An object with a mass of #24 kg# is hanging from an axle with a radius of #16 m#. If the wheel attached to the axle has a radius of #48 m#, how much force must be applied to the wheel to keep the object from falling?

2 Answers
Jan 8, 2018

Answer:

The force is #=78.4N#

Explanation:

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The load is #L=24gN#

The radius of the axle is #r=16m#

The radius of the wheel is #R=48m#

The effort is #=FN#

The acceleration due to gravity is #g=9.8ms^-2#

Taking moments about the center of the axle

#F*48=24g*16#

#F=(24g*16)/48=78.4N#

The force is #F=78.4N#

Jan 8, 2018

Answer:

#78.4052N# to 4 decimal places

Explanation:

#color(blue)("Preamble")#

Did you know that units of measurement can be manipulated in the same way that numbers can. If you are ever not sure what to do with the numbers look at what you have to do to the units to give you your target.

#color(white)()#

The mass of 24 kg converted to downward force in Newtons is:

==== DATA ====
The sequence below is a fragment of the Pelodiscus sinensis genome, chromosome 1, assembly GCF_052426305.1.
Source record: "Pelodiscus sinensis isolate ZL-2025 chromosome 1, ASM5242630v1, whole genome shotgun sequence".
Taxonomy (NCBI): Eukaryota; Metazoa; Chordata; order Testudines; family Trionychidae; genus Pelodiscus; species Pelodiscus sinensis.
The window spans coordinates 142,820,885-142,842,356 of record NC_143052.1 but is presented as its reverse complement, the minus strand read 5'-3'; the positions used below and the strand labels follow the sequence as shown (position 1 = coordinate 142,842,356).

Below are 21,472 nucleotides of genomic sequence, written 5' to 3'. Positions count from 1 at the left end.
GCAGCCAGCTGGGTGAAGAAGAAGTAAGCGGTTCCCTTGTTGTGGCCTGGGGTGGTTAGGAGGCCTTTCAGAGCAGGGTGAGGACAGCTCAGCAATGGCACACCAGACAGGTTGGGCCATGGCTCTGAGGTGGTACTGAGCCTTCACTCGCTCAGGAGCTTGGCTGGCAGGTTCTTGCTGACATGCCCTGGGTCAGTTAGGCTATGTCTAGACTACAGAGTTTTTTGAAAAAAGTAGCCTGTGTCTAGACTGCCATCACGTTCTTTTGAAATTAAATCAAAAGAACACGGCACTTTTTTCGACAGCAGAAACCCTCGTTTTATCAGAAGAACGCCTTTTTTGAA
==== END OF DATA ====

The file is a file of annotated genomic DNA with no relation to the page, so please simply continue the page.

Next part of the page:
#24cancel(kg)xx9.80065 N/(cancel(kg)) = 235.2156N# to 4 decimal places

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#color(blue)("Answering the question")#

Presenting opposing forces about the shaft centre line of the shaft as if it is a fulcrum we have:

Tony B

If this condition is not 'in equilibrium' (all balanced out) then the system would be in motion.

Taking moments about the fulcrum

#48x_1Kgm=16xx24 Kgm#

But force is measure in Newtons by changing the units of measurement we have:

#48x_2Nm=16xx235.2156 Nm#

Divide both sides by #48m# (gets #x# Newtons on its own)

#(48m)/(48m)xx x_2N=(16xx235.2156)/48 color(white)("d")(Ncancel(m))/cancel(m)#

But #(48m)/(48m) = 1 and 1xx xN=xN#

#x_2N=78.4052N# to 4 decimal places